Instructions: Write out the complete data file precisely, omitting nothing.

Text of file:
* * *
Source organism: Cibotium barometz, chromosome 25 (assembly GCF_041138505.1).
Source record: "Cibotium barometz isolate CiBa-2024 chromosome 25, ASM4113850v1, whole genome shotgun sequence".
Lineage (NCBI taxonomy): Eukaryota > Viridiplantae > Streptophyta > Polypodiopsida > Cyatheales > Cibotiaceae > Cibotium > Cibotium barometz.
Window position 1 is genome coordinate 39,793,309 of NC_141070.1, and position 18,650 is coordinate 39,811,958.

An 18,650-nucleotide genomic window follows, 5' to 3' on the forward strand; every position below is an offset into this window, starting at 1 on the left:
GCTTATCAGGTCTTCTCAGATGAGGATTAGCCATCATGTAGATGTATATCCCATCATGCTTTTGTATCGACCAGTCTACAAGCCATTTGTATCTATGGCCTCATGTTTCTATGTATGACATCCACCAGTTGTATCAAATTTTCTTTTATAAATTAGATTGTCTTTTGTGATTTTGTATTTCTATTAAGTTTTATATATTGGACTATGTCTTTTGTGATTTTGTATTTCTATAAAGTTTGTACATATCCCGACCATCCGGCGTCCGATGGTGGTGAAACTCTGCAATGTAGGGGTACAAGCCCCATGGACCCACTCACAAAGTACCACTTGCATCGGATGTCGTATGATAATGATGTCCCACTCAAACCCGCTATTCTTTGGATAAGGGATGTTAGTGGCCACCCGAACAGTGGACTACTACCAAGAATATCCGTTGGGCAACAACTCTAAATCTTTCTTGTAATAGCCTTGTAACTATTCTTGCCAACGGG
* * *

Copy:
Source organism: Cibotium barometz, chromosome 25 (assembly GCF_041138505.1).
Source record: "Cibotium barometz isolate CiBa-2024 chromosome 25, ASM4113850v1, whole genome shotgun sequence".
Lineage (NCBI taxonomy): Eukaryota > Viridiplantae > Streptophyta > Polypodiopsida > Cyatheales > Cibotiaceae > Cibotium > Cibotium barometz.
Window position 1 is genome coordinate 39,793,309 of NC_141070.1, and position 18,650 is coordinate 39,811,958.

An 18,650-nucleotide genomic window follows, 5' to 3' on the forward strand; every position below is an offset into this window, starting at 1 on the left:
GCTTATCAGGTCTTCTCAGATGAGGATTAGCCATCATGTAGATGTATATCCCATCATGCTTTTGTATCGACCAGTCTACAAGCCATTTGTATCTATGGCCTCATGTTTCTATGTATGACATCCACCAGTTGTATCAAATTTTCTTTTATAAATTAGATTGTCTTTTGTGATTTTGTATTTCTATTAAGTTTTATATATTGGACTATGTCTTTTGTGATTTTGTATTTCTATAAAGTTTGTACATATCCCGACCATCCGGCGTCCGATGGTGGTGAAACTCTGCAATGTAGGGGTACAAGCCCCATGGACCCACTCACAAAGTACCACTTGCATCGGATGTCGTATGATAATGATGTCCCACTCAAACCCGCTATTCTTTGGATAAGGGATGTTAGTGGCCACCCGAACAGTGGACTACTACCAAGAATATCCGTTGGGCAACAACTCTAAATCTTTCTTGTAATAGCCTTGTAACTATTCTTGCCAACGGG